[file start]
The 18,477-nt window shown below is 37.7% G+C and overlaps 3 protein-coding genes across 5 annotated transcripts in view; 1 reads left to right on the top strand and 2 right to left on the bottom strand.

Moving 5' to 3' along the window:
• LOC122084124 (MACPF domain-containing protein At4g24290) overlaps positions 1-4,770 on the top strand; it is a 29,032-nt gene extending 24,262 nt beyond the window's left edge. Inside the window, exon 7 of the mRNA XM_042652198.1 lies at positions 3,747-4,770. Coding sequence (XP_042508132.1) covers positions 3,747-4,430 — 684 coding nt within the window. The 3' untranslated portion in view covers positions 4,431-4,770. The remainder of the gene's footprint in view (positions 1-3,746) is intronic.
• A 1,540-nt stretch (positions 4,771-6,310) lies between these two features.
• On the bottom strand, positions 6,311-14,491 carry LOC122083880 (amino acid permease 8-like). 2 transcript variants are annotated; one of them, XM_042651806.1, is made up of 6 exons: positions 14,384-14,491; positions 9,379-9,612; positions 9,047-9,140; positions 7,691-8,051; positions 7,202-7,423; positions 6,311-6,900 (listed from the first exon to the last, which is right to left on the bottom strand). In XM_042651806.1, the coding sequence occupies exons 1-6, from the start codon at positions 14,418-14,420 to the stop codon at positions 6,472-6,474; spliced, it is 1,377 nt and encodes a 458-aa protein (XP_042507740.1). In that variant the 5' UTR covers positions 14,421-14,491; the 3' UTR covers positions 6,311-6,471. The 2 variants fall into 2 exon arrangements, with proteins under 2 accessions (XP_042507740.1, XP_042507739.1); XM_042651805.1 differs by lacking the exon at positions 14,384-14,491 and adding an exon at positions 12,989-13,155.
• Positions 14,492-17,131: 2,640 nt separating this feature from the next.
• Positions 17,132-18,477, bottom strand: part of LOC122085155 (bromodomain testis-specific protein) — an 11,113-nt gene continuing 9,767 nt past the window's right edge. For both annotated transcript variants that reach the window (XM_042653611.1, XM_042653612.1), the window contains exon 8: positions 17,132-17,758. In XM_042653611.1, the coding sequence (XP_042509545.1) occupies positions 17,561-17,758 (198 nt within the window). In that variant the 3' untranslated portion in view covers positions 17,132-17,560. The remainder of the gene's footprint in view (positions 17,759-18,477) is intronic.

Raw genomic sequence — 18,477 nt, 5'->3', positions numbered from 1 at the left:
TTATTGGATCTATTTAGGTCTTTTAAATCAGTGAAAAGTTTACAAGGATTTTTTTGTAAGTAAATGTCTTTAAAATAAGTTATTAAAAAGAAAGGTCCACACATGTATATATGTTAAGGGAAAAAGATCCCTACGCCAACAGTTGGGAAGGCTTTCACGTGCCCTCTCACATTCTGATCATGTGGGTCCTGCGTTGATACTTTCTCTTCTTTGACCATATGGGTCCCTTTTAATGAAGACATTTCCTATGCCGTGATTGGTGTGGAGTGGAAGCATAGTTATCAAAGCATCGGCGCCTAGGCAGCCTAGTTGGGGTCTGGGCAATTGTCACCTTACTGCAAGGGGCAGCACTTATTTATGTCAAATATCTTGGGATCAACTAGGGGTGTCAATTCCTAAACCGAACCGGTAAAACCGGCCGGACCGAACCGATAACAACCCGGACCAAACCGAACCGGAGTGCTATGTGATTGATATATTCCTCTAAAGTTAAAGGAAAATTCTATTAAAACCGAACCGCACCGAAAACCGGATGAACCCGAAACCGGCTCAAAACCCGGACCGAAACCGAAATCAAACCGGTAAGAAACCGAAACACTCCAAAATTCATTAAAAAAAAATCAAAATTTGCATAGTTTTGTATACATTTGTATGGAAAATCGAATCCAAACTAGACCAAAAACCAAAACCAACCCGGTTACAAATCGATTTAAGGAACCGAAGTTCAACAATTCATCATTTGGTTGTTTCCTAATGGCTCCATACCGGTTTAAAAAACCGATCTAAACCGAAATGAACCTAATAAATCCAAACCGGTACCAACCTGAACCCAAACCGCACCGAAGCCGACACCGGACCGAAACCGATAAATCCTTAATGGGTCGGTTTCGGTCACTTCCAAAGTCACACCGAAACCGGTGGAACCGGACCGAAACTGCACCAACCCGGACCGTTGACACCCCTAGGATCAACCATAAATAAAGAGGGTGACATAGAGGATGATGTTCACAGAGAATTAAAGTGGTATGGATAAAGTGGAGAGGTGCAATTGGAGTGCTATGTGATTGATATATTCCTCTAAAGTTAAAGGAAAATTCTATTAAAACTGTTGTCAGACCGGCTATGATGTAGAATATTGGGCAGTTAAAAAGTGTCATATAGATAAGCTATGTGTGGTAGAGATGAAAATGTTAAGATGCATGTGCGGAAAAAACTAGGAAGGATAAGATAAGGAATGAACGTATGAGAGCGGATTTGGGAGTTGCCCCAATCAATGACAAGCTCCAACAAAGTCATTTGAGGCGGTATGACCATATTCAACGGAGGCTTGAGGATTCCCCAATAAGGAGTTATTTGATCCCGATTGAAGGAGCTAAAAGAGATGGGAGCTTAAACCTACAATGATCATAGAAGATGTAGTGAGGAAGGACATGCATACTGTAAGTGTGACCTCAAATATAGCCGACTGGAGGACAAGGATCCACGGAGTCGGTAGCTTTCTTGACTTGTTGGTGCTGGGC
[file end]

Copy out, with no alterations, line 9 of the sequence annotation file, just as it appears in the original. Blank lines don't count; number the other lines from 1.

TTATTGGATCTATTTAGGTCTTTTAAATCAGTGAAAAGTTTACAAGGATTTTTTTGTAAGTAAATGTCTTTAAAATAAGTTATTAAAAAGAAAGGTCCACACATGTATATATGTTAAGGGAAAAAGATCCCTACGCCAACAGTTGGGAAGGCTTTCACGTGCCCTCTCACATTCTGATCATGTGGGTCCTGCGTTGATACTTTCTCTTCTTTGACCATATGGGTCCCTTTTAATGAAGACATTTCCTATGCCGTGATTGGTGTGGAGTGGAAGCATAGTTATCAAAGCATCGGCGCCTAGGCAGCCTAGTTGGGGTCTGGGCAATTGTCACCTTACTGCAAGGGGCAGCACTTATTTATGTCAAATATCTTGGGATCAACTAGGGGTGTCAATTCCTAAACCGAACCGGTAAAACCGGCCGGACCGAACCGATAACAACCCGGACCAAACCGAACCGGAGTGCTATGTGATTGATATATTCCTCTAAAGTTAAAGGAAAATTCTATTAAAACCGAACCGCACCGAAAACCGGATGAACCCGAAACCGGCTCAAAACCCGGACCGAAACCGAAATCAAACCGGTAAGAAACCGAAACACTCCAAAATTCATTAAAAAAAAATCAAAATTTGCATAGTTTTGTATACATTTGTATGGAAAATCGAATCCAAACTAGACCAAAAACCAAAACCAACCCGGTTACAAATCGATTTAAGGAACCGAAGTTCAACAATTCATCATTTGGTTGTTTCCTAATGGCTCCATACCGGTTTAAAAAACCGATCTAAACCGAAATGAACCTAATAAATCCAAACCGGTACCAACCTGAACCCAAACCGCACCGAAGCCGACACCGGACCGAAACCGATAAATCCTTAATGGGTCGGTTTCGGTCACTTCCAAAGTCACACCGAAACCGGTGGAACCGGACCGAAACTGCACCAACCCGGACCGTTGACACCCCTAGGATCAACCATAAATAAAGAGGGTGACATAGAGGATGATGTTCACAGAGAATTAAAGTGGTATGGATAAAGTGGAGAGGTGCAATTGGAGTGCTATGTGATTGATATATTCCTCTAAAGTTAAAGGAAAATTCTATTAAAACTGTTGTCAGACCGGCTATGATGTAGAATATTGGGCAGTTAAAAAGTGTCATATAGATAAGCTATGTGTGGTAGAGATGAAAATGTTAAGATGCATGTGCGGAAAAAACTAGGAAGGATAAGATAAGGAATGAACGTATGAGAGCGGATTTGGGAGTTGCCCCAATCAATGACAAGCTCCAACAAAGTCATTTGAGGCGGTATGACCATATTCAACGGAGGCTTGAGGATTCCCCAATAAGGAGTTATTTGATCCCGATTGAAGGAGCTAAAAGAGATGGGAGCTTAAACCTACAATGATCATAGAAGATGTAGTGAGGAAGGACATGCATACTGTAAGTGTGACCTCAAATATAGCCGACTGGAGGACAAGGATCCACGGAGTCGGTAGCTTTCTTGACTTGTTGGTGCTGGGC